The Senators haven’t been this good in the defensive and neutral zone for an awfully long time.
Their breakout? Impeccable - quicker and smoother than ever. Their entry? Extremely effective - it’s difficult to recall the last time they resorted to a dump-in on the man advantage. Their defensive structure? Outstanding - the team is second in blocks per game. Overall play without the puck? Solid - currently sitting at fifth in goals against per game.
But while the pucks may be staying out of their net, they’re not going in the other one quite as easily.
“I wish I had an answer for you,” said Senators forward Bobby Ryan after practice on Monday. “I know we all leave the rink thinking about it and we text each other about the opportunities we’ve had.”
Currently sitting 27th in the league in goals for per game, Ottawa manage to put an average of just 2.20 pucks past the goaltender every 60 minutes.
If you ask head coach Guy Boucher, his players are definitely buying into what he preaches in their half of the ice, but haven’t been carrying out the necessary tasks deep in enemy territory.
“It’s clear,” he explained. “It’s one thing. It’s our work around the net.
“Yesterday, we shot 18 times from the side of the net - that’s on top of our 34 shots. That’s a lot of shots. We’re not going to get more than that. That’s already tons. What we do around the net when the shots are taken, that’s what’s deficient. It’s deficient because the screen is not in front of the goaltender, because the rebound is not fought for, because the minute we get a second chance, we’re out of the picture.”
Claiming “76 percent of NHL goals are dirty goals,” it’s crystal clear what Boucher’s message is.
And it’s the same for the power play.
The Senators have scored a league worst four measly goals on the man advantage. Three of them have been achieved while the netminder was heavily screened.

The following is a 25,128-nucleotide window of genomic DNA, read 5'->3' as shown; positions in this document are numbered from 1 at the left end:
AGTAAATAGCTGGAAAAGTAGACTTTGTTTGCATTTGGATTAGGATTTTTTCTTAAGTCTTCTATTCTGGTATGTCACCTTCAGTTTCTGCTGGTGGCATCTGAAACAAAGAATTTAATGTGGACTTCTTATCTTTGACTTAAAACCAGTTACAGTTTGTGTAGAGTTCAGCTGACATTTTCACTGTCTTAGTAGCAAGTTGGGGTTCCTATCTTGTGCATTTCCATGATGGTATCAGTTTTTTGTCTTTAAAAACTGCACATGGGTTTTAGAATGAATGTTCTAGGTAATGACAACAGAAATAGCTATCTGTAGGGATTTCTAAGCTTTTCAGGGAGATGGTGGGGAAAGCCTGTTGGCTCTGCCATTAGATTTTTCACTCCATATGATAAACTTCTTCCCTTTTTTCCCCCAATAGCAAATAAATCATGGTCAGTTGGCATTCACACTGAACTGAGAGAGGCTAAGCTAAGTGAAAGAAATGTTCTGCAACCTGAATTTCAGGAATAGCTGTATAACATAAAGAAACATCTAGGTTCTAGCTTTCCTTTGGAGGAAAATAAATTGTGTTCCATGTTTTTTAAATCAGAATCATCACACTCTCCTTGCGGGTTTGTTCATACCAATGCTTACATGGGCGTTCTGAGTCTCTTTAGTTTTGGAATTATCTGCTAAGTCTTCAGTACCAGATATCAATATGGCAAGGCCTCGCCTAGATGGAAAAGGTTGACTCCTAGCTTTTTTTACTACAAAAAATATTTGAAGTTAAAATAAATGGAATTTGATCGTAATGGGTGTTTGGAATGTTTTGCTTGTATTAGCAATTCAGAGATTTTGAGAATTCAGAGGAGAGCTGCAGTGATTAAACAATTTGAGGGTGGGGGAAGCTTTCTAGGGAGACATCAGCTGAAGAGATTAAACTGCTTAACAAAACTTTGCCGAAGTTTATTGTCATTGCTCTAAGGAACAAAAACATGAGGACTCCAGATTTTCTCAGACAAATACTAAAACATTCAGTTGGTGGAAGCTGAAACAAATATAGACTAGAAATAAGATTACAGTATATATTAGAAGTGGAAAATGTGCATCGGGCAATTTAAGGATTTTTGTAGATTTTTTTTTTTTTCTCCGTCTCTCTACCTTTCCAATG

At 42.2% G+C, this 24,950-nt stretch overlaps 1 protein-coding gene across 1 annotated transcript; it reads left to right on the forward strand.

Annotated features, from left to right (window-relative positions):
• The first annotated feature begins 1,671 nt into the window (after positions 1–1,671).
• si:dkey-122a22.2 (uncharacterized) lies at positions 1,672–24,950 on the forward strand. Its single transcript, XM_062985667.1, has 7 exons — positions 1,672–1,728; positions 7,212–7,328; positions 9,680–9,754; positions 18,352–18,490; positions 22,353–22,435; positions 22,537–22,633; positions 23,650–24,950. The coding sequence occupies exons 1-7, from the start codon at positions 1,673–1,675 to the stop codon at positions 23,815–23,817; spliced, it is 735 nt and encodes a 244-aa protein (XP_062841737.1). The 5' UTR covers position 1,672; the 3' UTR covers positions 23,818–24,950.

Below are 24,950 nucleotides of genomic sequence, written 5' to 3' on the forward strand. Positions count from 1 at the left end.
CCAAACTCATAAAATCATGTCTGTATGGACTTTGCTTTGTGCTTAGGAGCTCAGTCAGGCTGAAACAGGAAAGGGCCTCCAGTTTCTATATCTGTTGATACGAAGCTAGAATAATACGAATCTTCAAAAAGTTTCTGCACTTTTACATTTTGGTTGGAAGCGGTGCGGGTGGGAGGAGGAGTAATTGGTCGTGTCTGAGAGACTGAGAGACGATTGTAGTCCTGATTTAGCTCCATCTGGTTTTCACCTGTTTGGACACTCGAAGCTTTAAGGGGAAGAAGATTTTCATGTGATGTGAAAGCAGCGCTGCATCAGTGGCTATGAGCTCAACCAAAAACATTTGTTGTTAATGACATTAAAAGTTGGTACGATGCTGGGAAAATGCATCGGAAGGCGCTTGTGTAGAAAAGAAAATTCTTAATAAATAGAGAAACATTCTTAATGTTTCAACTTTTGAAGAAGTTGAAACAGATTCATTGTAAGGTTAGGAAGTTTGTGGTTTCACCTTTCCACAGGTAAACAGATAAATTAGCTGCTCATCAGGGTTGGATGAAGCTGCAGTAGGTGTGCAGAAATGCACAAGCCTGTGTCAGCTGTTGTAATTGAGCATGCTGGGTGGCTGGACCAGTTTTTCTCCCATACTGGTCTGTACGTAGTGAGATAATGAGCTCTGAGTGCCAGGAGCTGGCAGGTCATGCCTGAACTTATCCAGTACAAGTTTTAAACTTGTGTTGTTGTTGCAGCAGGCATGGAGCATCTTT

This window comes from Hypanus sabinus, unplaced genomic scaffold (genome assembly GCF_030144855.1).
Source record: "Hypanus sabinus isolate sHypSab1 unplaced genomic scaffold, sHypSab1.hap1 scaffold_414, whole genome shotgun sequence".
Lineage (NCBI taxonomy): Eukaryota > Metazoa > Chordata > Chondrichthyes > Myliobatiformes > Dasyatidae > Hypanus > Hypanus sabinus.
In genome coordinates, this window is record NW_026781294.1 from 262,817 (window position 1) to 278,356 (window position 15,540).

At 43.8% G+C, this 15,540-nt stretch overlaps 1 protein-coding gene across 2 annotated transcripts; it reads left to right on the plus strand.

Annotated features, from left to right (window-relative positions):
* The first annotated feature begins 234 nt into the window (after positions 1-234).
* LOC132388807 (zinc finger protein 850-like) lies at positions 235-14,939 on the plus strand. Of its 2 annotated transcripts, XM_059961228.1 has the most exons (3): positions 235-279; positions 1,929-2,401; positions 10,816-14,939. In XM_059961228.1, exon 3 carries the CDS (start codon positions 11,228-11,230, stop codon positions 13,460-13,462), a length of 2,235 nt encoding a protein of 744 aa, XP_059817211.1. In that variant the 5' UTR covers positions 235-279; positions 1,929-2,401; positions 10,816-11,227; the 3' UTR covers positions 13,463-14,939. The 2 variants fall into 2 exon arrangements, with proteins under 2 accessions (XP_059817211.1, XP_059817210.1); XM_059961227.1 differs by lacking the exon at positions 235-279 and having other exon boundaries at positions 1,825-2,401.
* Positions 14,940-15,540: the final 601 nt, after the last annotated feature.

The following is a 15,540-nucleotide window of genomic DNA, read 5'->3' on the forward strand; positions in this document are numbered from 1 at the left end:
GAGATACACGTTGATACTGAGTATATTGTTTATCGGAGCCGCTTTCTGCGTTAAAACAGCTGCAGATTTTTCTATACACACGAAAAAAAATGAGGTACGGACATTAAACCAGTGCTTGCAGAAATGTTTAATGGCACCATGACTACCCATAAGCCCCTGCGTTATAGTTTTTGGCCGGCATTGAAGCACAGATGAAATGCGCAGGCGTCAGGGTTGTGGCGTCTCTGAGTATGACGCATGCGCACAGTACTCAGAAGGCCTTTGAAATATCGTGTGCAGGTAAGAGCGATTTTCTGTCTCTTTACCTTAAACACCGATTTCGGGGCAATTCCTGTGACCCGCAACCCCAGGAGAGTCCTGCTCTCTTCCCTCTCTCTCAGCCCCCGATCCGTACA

It worked against the Coyotes when Mike Hoffman fired a shot that was tipped by Ryan, who had two feet well in the crease. It worked against the Flames when Erik Karlsson blistered home a slap shot from the point past Brian Elliott, who could see more of Mark Stone’s backside than the ice in front of him. And it worked once more in Calgary when Kyle Turris utilized his patented wrister to pick the top corner while Zack Smith posted up an inch or two outside the blue paint.
At his introductory press conference, Boucher remarked that he loved an accelerated power play. Right now, the Senators’ two minutes of five-on-four is anything but accelerated.
They have little trouble making their way past the blue line, setting up and moving the puck around, but seldom is it with much urgency at all. During preseason play, we saw quick passes, little hesitation to shoot when given the opportunity and strategic routes run by players on the half wall. Since the exhibition games, the five attacking players are failing to replicate the quick and precise movement of both themselves and the puck that we witnessed before the regular season began.
A little more emphasis on speed and a man stationed in front might just do the trick.
At five-on-five, when the team is struggling to produce offense, which has been the case the last nine games, Boucher is never reluctant to mess with the line combinations in hopes of generating a spark.
And while Senators teams of the recent past have found it difficult to keep up with a continual game of musical chairs, Boucher’s Sens are fully on board when it comes to frequently trading places.
“When you’re where we’re at, you’ve got to find something to jump start it,” admitted Ryan. “Sometimes that’s a shift with a different linemate because you get a different view. Maybe Brass and I aren’t getting to the net one night and he throws Pyatt with us or someone like Smitty that brings a different element. I don’t mind it.”
Heck, at this point, they’re up for just about anything if it means scoring a few more.
“What do we have to lose, right? Offensively, what do we have to lose?”